A recent example from popular media that demonstrated being student-focused came from Kyle Schwartz, an elementary teacher in Denver.  She passed out Post-it notes to her elementary students with a sentence to be completed that read, “I wish my teacher knew…”  As you may have seen, there was an amazing response to what the children wrote.  Many of them read their responses aloud in class, something Ms. Schwartz said created a deeper sense of community.  There were statements that often spoke to their struggles, hopes, and dreams.  Teachers across the country now are using this approach with their students and using the information to guide ways to better teach their students.  This approach by Ms. Schwartz speaks to the heart and soul of teaching.   Her holistic approach is a good example of heart, something else I look for in job applicants.

Make a difference John-F.-Kennedy

 

A recent applicant’s teaching philosophy addressed the holistic perspective of the learner; it was a student-focused philosophy with heart.  This applicant spoke to educating the whole person and stated, “…this type of learning depends on the creation of a space where adult learners can bring their experiences into conversation with the content.  Effective teaching offers a holding space for crisis in one’s assumptive world.”  Powerful discussions can challenge believe systems and cause disequilibrium; this is in addition to any disequilibrium that may already exist due to a student’s life circumstances.  As we come to the last weeks of the semester, instances of disequilibrium experienced by students get amplified under the pressure and stress of finishing the semester.  The disequilibrium provides powerful teaching moments that can help students improve problem solving, inner strength, persistence, and ability to push beyond perceived limits (AKA grit).  Are we seizing these teaching moments in our day-to-day interactions to help our students improve their grit?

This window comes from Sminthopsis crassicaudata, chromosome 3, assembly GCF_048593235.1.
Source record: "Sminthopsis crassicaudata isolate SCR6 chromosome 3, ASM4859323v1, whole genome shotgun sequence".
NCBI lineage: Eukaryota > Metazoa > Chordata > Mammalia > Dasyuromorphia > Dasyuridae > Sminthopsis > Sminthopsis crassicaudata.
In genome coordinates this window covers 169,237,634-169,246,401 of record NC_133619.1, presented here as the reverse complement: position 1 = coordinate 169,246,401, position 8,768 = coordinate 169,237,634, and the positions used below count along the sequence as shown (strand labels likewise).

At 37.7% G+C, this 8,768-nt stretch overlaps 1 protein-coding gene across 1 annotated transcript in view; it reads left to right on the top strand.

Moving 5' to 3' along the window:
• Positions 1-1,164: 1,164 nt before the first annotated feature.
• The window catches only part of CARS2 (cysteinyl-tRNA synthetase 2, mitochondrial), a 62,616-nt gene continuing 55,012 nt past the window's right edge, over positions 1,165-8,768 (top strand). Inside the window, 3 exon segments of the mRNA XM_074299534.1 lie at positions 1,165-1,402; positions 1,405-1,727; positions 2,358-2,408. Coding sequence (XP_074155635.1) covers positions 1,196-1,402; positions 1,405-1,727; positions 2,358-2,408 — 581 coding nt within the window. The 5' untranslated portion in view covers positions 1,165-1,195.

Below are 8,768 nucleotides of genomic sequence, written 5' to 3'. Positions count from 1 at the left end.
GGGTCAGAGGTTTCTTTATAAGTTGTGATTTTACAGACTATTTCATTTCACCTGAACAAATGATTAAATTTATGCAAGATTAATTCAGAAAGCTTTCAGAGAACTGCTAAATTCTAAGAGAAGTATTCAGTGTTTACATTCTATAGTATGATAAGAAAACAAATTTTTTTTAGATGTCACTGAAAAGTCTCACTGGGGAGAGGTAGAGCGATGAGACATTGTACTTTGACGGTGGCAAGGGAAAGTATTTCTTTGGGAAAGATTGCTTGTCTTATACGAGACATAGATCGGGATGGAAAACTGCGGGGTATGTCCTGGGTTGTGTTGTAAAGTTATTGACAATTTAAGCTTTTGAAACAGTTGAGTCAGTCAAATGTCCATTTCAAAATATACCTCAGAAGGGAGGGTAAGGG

The job applicant who sparked the idea for this blog quoted Henri Nouwen (1997) to support the position of working holistically with learners.